December 23, 2011
“Play, Arcade Fire” - me
“Playing, Arcade Fire.” - Siri
That brief interaction between me and the latest development from Apple ushered in my first experience with what is quickly being accepted as the next great technological leap for smartphone technology.
And for someone who upgraded from a “slow chugging” iPhone 3G to the new iPhone 4S, the personal assistant Siri is a bonus to an already impressive device. I know the iPhone 4 already had some voice-activated software, but it isn’t close to this level. The ability to interact with your contact list, your applications, and communication services by voice alone has put Apple ahead of many of its competitors.
Siri allows you to do the following without having to press more than one button:
- Make a call
- Create, edit and send a text
- Schedule an appointment in your calendar
- Remind you of said appointment
- Get directions
- Play music from your iTunes library
- Play videos from your iTunes library
- Organize your contact list
- Obtain information
- Do your laundry
- Clean your car
Okay the last two aren’t true, but the other items are just the tip of the ice berg. Siri works with its user to better define commands. So when I asked Siri “Call Mom Cell”, Siri responded with “Is this your Mother?” By replying yes, I can now simply say “Call Mom” or “Call Mother”. There is a nice element of the technology understanding the user better to provide an overall improved experience.
The drawback you have with any voice activated device is the fact that you have to make these vocal commands in public. It’s one thing to ask Siri to play a song or make a call in the comfort of your car or home, but it’s another thing to do so at your work desk, on a subway, or at the grocery store (etiquette is always secondary when the public begins utilizing a new technology.) Though I will say, after a few exchanges with Siri, I found myself making commands like a robot. So it has curbed my potential for being “that Siri guy” in the checkout lane.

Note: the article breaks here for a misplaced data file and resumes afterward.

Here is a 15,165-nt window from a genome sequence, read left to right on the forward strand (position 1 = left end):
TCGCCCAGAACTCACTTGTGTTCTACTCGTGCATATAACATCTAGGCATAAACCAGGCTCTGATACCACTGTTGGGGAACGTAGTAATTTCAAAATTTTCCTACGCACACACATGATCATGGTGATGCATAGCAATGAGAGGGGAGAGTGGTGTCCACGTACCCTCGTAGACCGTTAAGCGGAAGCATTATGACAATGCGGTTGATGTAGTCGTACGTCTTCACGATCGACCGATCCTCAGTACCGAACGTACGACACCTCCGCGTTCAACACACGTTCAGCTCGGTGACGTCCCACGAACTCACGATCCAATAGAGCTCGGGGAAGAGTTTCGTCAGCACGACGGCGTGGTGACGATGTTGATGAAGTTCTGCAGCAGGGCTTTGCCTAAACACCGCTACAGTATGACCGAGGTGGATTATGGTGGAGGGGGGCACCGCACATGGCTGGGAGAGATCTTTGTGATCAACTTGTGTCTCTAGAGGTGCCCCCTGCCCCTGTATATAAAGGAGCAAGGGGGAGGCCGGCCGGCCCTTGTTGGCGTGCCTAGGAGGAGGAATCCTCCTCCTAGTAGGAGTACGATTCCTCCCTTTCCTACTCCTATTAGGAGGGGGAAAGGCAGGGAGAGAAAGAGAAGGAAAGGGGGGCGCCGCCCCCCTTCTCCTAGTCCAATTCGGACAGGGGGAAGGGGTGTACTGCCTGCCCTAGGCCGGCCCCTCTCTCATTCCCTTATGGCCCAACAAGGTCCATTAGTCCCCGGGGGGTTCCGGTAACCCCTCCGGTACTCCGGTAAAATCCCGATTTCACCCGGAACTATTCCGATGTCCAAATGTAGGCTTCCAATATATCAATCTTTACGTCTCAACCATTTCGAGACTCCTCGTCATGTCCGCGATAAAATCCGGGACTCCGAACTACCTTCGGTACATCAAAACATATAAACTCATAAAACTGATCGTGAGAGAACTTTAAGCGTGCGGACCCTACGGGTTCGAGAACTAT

There has been criticism that Siri is not necessary and that its application is limited. And there is some truth to that. Some of you reading this post, maybe thinking, “So what if you can play your music by vocal command?” The bigger picture being laid out here is the potential. Larger technology companies have started to release software that pulls our program commands away from a keyboard. Microsoft’s Kinect is expanding beyond the gaming world and into TV, so soon you’ll be able to utilize your voice and free motion to change your channel without having to pick up a remote.
There is already talk of Siri’s future versions as Google and other companies begin to enter into the marketplace, so we should start to see voice recognition software expand greatly over the next couple of years.
This is now starting to feel like the “future.” Growing up in the 1980s it seemed like the future was going to be jet packs and robots. For now I suppose I’ll settle on this voice recognition software on my smartphone. So if someone could get started on those jet packs that would be great…
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